Five Reckless Mistakes People Make After a Car Accident
In a perfect world car accidents would never happen. Unfortunately, they do. On average, more than 6 million car accidents happen every year in the United States. Of those 6 million wrecks, 3 million people are injured, and more than 2 million people sustain some level of permanent injury. Many car accidents result from:
- drinking and driving;
- texting while driving;
- talking on a mobile phone; and
- general distracted driving, including being distracted by passengers and devices such as the radio and GPS
It is easy to make crucial mistakes following a car crash. Making these mistakes can be costly, not just financially, but emotionally and physically as well. Our team of attorneys compiled a list of five reckless mistakes people make after being involved in a car accident.
Things Not To Do After a Car Accident
1. Driving away. This should go without saying, but fleeing the scene of a car crash after a car accident is against the law and clearly points the “fault finger” at you. In the event of an accident, remain calm and stay at the scene. Don’t move the car unless you have to. Moving the car can result in further injury to you and additional damage to the vehicle. Stay put until law enforcement and a wrecker arrive.
2. Failing to get all the details and reporting it. Some folks attempt to simply exchange information with the other driver (to save the time and “hassle” of calling the police). Always choose to call the police, even if it’s just a tap on your bumper or minor scratch
Be sure to always:
- Call the police;
- Make sure all the facts are recorded in the police report;
- Exchange contact and insurance information with the other drivers involved, if possible; and
- Make sure to review the police report afterwards to ensure the facts recorded are accurate. If not, ask for a supplement report to be prepared.
- You never know, you may suffer neck pain or discover more damage to your vehicle in the days and weeks following the accident. If you don’t document the incident, you do so at your own risk.
3. Failing to seek medical attention. Even if you did not feel immediate pain, an accident victim should seek prompt medical treatment after a wreck. As mentioned above, there are some injuries that don’t manifest until later. In addition, the opposing insurance company and attorney(s) will often attempt to later minimize a victim’s injuries if the victim did not seek prompt medical attention after the accident.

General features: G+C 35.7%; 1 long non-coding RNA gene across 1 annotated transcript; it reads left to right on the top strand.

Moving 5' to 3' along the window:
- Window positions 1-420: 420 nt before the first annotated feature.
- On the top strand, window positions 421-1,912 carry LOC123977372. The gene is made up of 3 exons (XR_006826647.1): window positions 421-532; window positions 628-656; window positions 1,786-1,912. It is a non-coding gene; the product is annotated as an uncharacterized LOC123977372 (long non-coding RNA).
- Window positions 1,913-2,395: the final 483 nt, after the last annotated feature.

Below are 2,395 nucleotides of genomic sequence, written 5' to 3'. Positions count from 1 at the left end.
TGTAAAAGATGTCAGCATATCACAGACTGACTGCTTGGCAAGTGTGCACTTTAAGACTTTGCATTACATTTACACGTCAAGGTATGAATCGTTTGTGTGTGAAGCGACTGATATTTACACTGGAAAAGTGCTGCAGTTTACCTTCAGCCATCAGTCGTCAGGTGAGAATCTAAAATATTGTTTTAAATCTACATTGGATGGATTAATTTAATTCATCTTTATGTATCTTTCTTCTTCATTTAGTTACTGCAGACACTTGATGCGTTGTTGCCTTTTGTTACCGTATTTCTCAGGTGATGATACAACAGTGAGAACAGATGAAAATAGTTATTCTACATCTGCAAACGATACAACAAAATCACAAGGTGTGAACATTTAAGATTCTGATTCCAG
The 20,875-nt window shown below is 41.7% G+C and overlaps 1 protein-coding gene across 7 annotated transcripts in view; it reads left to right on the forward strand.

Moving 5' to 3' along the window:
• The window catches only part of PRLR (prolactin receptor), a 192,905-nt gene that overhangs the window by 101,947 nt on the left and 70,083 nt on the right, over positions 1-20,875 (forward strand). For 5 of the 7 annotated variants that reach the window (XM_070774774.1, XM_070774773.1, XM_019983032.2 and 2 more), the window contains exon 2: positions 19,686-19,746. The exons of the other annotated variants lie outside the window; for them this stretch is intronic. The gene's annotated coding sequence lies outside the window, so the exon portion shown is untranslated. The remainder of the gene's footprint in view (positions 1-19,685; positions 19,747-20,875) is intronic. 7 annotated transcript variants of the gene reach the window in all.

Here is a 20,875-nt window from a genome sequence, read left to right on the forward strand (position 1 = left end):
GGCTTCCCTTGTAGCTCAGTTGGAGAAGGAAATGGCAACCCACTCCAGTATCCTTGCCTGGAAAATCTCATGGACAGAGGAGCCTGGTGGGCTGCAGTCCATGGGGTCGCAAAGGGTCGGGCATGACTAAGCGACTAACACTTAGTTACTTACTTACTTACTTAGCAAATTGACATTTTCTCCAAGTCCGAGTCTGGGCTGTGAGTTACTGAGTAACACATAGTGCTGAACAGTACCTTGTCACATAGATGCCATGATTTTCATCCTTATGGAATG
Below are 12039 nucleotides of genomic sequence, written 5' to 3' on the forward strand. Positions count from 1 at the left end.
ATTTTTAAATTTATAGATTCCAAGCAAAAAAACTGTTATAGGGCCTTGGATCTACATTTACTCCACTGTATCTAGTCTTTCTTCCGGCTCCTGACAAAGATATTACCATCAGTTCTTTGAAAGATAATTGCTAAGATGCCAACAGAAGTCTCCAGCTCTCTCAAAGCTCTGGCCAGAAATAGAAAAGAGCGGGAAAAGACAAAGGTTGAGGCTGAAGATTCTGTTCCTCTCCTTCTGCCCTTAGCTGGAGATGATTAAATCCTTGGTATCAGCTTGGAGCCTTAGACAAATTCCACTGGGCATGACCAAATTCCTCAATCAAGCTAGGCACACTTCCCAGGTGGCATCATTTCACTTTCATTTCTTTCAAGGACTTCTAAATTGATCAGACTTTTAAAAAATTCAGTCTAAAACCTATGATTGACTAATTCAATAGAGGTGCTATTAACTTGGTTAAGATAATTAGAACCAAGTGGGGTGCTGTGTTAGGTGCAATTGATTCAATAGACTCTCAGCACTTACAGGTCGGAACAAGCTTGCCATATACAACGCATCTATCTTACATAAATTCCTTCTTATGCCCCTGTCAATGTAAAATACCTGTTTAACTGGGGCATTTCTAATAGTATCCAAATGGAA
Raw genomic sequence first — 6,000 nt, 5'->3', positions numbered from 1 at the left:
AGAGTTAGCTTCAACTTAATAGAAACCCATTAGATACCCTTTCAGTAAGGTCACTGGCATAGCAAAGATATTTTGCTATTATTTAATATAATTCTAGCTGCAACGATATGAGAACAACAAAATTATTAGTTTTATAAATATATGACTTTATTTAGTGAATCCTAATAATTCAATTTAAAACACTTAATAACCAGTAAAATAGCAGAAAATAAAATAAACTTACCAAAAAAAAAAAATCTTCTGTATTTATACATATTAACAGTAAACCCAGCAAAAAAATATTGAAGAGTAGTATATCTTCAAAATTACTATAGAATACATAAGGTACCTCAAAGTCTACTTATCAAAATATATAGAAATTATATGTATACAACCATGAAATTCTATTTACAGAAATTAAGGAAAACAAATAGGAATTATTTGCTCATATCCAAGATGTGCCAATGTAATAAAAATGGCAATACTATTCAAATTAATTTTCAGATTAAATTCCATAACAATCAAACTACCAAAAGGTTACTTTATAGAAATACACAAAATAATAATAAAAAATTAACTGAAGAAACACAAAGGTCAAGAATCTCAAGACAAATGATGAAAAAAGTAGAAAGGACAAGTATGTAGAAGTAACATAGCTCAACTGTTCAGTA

4. Delay in hiring a car accident attorney. One of the biggest mistakes people make is talking to the insurance company representative and believing that they are there to “help.” The first thing an injured person should do it speak with an attorney about their rights. An initial consultation with an injury attorney should be free.Remember, if you talk to the insurance company before talking to an experienced personal injury attorney, you could be providing information that is detrimental to your interests and could cause you to lose compensation you deserve.
5. Lying. In the event you file a claim it is always possible that your personal injury case will ultimately go to trial. DO NOT tell “white lies” along the way in an attempt to obtain a better result. Exaggerating the extent of injuries from a car wreck is the worst thing you can do for your case. Being truthful and honest about your injuries is the only way to build credibility that will ultimately resonate with a judge and jury.
Contact Our Macon Car Accident Attorneys Today
If you or someone you know have been the victim of a car accident, the Macon attorneys at Buzzell, Welsh & Hill can assist you in receiving the compensation you deserve. Our attorneys are experts at handling auto accident cases and will pursue all types of compensation including payment of your medical bills, compensation for your pain and suffering due to injury, payment of lost wages, and possible punitive damages.
Contact us for a free consultation today by calling us at (478) 217-2072 or click here to complete a contact form.